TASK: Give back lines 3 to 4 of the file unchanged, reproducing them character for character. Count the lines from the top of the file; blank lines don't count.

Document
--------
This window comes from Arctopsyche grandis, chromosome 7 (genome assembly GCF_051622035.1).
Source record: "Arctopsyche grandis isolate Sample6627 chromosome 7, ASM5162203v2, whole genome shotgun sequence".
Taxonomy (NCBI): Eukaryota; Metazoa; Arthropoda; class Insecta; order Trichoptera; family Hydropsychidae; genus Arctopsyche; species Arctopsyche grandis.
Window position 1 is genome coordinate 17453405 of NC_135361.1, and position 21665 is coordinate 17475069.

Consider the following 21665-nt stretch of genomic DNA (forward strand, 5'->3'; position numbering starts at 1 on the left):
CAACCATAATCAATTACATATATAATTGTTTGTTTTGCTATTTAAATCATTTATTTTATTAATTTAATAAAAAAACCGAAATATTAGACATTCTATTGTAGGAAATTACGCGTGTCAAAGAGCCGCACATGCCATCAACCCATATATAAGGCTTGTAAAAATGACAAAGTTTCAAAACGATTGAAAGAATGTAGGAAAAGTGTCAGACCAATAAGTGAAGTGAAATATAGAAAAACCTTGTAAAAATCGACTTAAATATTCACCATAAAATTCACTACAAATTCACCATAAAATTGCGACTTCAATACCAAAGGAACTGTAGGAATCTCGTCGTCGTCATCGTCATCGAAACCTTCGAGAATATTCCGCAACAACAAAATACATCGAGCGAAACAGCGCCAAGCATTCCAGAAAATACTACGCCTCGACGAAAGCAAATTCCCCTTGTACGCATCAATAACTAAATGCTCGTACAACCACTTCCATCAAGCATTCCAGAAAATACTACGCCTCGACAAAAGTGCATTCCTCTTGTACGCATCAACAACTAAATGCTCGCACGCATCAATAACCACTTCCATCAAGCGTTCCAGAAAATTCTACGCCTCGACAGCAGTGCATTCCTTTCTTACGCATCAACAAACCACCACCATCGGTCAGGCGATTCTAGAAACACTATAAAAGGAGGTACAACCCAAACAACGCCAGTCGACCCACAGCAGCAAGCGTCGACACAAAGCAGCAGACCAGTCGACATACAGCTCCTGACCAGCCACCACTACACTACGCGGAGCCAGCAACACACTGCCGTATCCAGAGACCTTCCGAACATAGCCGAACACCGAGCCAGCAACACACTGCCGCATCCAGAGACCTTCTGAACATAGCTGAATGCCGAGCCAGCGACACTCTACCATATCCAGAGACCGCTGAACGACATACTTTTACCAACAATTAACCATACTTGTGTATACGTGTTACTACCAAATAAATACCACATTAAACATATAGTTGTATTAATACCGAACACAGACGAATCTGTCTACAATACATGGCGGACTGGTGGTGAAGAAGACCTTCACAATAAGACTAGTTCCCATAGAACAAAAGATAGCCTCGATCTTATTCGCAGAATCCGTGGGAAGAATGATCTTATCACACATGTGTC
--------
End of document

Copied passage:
Taxonomy (NCBI): Eukaryota; Metazoa; Arthropoda; class Insecta; order Trichoptera; family Hydropsychidae; genus Arctopsyche; species Arctopsyche grandis.
Window position 1 is genome coordinate 17453405 of NC_135361.1, and position 21665 is coordinate 17475069.